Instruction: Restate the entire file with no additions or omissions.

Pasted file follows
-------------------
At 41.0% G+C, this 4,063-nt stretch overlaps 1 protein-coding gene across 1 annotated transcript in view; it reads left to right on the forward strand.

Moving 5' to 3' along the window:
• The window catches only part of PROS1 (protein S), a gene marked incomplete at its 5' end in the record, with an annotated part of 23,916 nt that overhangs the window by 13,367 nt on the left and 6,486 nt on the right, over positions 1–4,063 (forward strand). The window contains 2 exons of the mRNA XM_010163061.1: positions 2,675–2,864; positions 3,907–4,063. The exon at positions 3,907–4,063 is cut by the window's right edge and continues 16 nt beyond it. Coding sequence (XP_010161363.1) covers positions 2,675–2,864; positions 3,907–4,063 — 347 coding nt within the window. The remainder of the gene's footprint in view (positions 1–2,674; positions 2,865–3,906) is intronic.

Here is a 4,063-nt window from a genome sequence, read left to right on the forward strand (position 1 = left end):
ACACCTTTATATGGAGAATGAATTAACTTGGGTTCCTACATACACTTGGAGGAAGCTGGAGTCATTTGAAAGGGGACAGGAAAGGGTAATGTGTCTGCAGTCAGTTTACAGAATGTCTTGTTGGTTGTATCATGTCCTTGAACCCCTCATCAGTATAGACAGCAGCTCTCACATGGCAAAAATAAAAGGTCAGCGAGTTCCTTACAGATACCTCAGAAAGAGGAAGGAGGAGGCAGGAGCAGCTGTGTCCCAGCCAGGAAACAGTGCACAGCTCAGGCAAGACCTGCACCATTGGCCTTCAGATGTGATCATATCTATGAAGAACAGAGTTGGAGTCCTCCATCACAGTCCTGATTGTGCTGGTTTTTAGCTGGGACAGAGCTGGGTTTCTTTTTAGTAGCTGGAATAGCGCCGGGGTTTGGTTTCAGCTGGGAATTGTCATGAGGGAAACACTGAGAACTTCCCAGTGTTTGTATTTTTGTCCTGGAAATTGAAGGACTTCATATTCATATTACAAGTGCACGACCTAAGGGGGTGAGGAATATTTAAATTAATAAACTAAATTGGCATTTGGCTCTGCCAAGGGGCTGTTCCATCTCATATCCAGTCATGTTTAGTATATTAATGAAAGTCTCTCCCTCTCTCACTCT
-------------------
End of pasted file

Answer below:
At 41.0% G+C, this 4,063-nt stretch overlaps 1 protein-coding gene across 1 annotated transcript in view; it reads left to right on the forward strand.

Moving 5' to 3' along the window:
• The window catches only part of PROS1 (protein S), a gene marked incomplete at its 5' end in the record, with an annotated part of 23,916 nt that overhangs the window by 13,367 nt on the left and 6,486 nt on the right, over positions 1–4,063 (forward strand). The window contains 2 exons of the mRNA XM_010163061.1: positions 2,675–2,864; positions 3,907–4,063. The exon at positions 3,907–4,063 is cut by the window's right edge and continues 16 nt beyond it. Coding sequence (XP_010161363.1) covers positions 2,675–2,864; positions 3,907–4,063 — 347 coding nt within the window. The remainder of the gene's footprint in view (positions 1–2,674; positions 2,865–3,906) is intronic.

Here is a 4,063-nt window from a genome sequence, read left to right on the forward strand (position 1 = left end):
ACACCTTTATATGGAGAATGAATTAACTTGGGTTCCTACATACACTTGGAGGAAGCTGGAGTCATTTGAAAGGGGACAGGAAAGGGTAATGTGTCTGCAGTCAGTTTACAGAATGTCTTGTTGGTTGTATCATGTCCTTGAACCCCTCATCAGTATAGACAGCAGCTCTCACATGGCAAAAATAAAAGGTCAGCGAGTTCCTTACAGATACCTCAGAAAGAGGAAGGAGGAGGCAGGAGCAGCTGTGTCCCAGCCAGGAAACAGTGCACAGCTCAGGCAAGACCTGCACCATTGGCCTTCAGATGTGATCATATCTATGAAGAACAGAGTTGGAGTCCTCCATCACAGTCCTGATTGTGCTGGTTTTTAGCTGGGACAGAGCTGGGTTTCTTTTTAGTAGCTGGAATAGCGCCGGGGTTTGGTTTCAGCTGGGAATTGTCATGAGGGAAACACTGAGAACTTCCCAGTGTTTGTATTTTTGTCCTGGAAATTGAAGGACTTCATATTCATATTACAAGTGCACGACCTAAGGGGGTGAGGAATATTTAAATTAATAAACTAAATTGGCATTTGGCTCTGCCAAGGGGCTGTTCCATCTCATATCCAGTCATGTTTAGTATATTAATGAAAGTCTCTCCCTCTCTCACTCT